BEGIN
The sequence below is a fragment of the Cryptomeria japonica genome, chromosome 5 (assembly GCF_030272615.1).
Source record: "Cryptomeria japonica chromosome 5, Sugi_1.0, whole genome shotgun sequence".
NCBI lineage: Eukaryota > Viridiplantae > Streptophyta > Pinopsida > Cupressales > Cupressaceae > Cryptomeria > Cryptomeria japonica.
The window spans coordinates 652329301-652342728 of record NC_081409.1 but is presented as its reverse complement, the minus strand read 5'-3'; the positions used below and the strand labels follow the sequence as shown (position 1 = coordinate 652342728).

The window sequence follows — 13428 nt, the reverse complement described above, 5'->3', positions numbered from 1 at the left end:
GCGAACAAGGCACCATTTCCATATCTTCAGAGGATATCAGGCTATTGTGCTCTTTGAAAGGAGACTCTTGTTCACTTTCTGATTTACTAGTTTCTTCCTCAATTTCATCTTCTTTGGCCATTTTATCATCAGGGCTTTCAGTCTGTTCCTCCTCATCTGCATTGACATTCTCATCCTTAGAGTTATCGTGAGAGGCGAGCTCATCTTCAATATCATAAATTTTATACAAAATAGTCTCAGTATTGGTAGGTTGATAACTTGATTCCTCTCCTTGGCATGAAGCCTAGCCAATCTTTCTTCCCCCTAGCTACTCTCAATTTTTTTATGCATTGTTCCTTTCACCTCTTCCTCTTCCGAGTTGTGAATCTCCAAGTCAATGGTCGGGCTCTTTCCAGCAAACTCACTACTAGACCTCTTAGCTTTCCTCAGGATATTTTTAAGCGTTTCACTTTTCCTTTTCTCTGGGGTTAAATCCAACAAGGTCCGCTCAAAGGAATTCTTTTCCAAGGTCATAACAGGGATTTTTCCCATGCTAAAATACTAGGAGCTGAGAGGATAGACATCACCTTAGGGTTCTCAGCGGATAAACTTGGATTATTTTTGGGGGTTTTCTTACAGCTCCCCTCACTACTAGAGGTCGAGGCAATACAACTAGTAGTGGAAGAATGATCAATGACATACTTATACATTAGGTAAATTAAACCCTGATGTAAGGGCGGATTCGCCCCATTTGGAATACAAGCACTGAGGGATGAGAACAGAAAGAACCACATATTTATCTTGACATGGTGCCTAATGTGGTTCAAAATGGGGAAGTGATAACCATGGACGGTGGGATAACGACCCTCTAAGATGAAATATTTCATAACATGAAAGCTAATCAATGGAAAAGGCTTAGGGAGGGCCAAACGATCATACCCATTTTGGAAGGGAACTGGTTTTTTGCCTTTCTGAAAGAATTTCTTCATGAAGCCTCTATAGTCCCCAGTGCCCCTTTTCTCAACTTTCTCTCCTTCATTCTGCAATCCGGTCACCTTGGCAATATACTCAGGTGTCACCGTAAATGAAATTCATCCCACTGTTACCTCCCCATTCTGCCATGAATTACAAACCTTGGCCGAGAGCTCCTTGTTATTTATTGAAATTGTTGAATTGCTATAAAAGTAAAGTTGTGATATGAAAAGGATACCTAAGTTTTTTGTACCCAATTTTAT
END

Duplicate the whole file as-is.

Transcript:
The sequence below is a fragment of the Cryptomeria japonica genome, chromosome 5 (assembly GCF_030272615.1).
Source record: "Cryptomeria japonica chromosome 5, Sugi_1.0, whole genome shotgun sequence".
NCBI lineage: Eukaryota > Viridiplantae > Streptophyta > Pinopsida > Cupressales > Cupressaceae > Cryptomeria > Cryptomeria japonica.
The window spans coordinates 652329301-652342728 of record NC_081409.1 but is presented as its reverse complement, the minus strand read 5'-3'; the positions used below and the strand labels follow the sequence as shown (position 1 = coordinate 652342728).

The window sequence follows — 13428 nt, the reverse complement described above, 5'->3', positions numbered from 1 at the left end:
GCGAACAAGGCACCATTTCCATATCTTCAGAGGATATCAGGCTATTGTGCTCTTTGAAAGGAGACTCTTGTTCACTTTCTGATTTACTAGTTTCTTCCTCAATTTCATCTTCTTTGGCCATTTTATCATCAGGGCTTTCAGTCTGTTCCTCCTCATCTGCATTGACATTCTCATCCTTAGAGTTATCGTGAGAGGCGAGCTCATCTTCAATATCATAAATTTTATACAAAATAGTCTCAGTATTGGTAGGTTGATAACTTGATTCCTCTCCTTGGCATGAAGCCTAGCCAATCTTTCTTCCCCCTAGCTACTCTCAATTTTTTTATGCATTGTTCCTTTCACCTCTTCCTCTTCCGAGTTGTGAATCTCCAAGTCAATGGTCGGGCTCTTTCCAGCAAACTCACTACTAGACCTCTTAGCTTTCCTCAGGATATTTTTAAGCGTTTCACTTTTCCTTTTCTCTGGGGTTAAATCCAACAAGGTCCGCTCAAAGGAATTCTTTTCCAAGGTCATAACAGGGATTTTTCCCATGCTAAAATACTAGGAGCTGAGAGGATAGACATCACCTTAGGGTTCTCAGCGGATAAACTTGGATTATTTTTGGGGGTTTTCTTACAGCTCCCCTCACTACTAGAGGTCGAGGCAATACAACTAGTAGTGGAAGAATGATCAATGACATACTTATACATTAGGTAAATTAAACCCTGATGTAAGGGCGGATTCGCCCCATTTGGAATACAAGCACTGAGGGATGAGAACAGAAAGAACCACATATTTATCTTGACATGGTGCCTAATGTGGTTCAAAATGGGGAAGTGATAACCATGGACGGTGGGATAACGACCCTCTAAGATGAAATATTTCATAACATGAAAGCTAATCAATGGAAAAGGCTTAGGGAGGGCCAAACGATCATACCCATTTTGGAAGGGAACTGGTTTTTTGCCTTTCTGAAAGAATTTCTTCATGAAGCCTCTATAGTCCCCAGTGCCCCTTTTCTCAACTTTCTCTCCTTCATTCTGCAATCCGGTCACCTTGGCAATATACTCAGGTGTCACCGTAAATGAAATTCATCCCACTGTTACCTCCCCATTCTGCCATGAATTACAAACCTTGGCCGAGAGCTCCTTGTTATTTATTGAAATTGTTGAATTGCTATAAAAGTAAAGTTGTGATATGAAAAGGATACCTAAGTTTTTTGTACCCAATTTTAT